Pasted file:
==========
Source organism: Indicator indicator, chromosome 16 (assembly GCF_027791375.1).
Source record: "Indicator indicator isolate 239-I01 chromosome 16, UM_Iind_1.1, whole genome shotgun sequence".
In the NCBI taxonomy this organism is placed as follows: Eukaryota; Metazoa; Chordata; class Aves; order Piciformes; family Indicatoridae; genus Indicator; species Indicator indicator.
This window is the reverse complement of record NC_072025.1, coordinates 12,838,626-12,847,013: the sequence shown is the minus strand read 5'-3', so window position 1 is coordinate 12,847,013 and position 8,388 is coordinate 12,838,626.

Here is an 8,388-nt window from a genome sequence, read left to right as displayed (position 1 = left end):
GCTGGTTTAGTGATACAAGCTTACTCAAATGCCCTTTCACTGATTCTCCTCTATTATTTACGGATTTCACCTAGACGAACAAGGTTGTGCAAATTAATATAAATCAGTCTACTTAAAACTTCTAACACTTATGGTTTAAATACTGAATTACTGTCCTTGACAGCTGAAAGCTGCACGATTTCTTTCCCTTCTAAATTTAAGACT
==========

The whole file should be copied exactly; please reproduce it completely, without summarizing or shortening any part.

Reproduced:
Source organism: Indicator indicator, chromosome 16 (assembly GCF_027791375.1).
Source record: "Indicator indicator isolate 239-I01 chromosome 16, UM_Iind_1.1, whole genome shotgun sequence".
In the NCBI taxonomy this organism is placed as follows: Eukaryota; Metazoa; Chordata; class Aves; order Piciformes; family Indicatoridae; genus Indicator; species Indicator indicator.
This window is the reverse complement of record NC_072025.1, coordinates 12,838,626-12,847,013: the sequence shown is the minus strand read 5'-3', so window position 1 is coordinate 12,847,013 and position 8,388 is coordinate 12,838,626.

Here is an 8,388-nt window from a genome sequence, read left to right as displayed (position 1 = left end):
GCTGGTTTAGTGATACAAGCTTACTCAAATGCCCTTTCACTGATTCTCCTCTATTATTTACGGATTTCACCTAGACGAACAAGGTTGTGCAAATTAATATAAATCAGTCTACTTAAAACTTCTAACACTTATGGTTTAAATACTGAATTACTGTCCTTGACAGCTGAAAGCTGCACGATTTCTTTCCCTTCTAAATTTAAGACT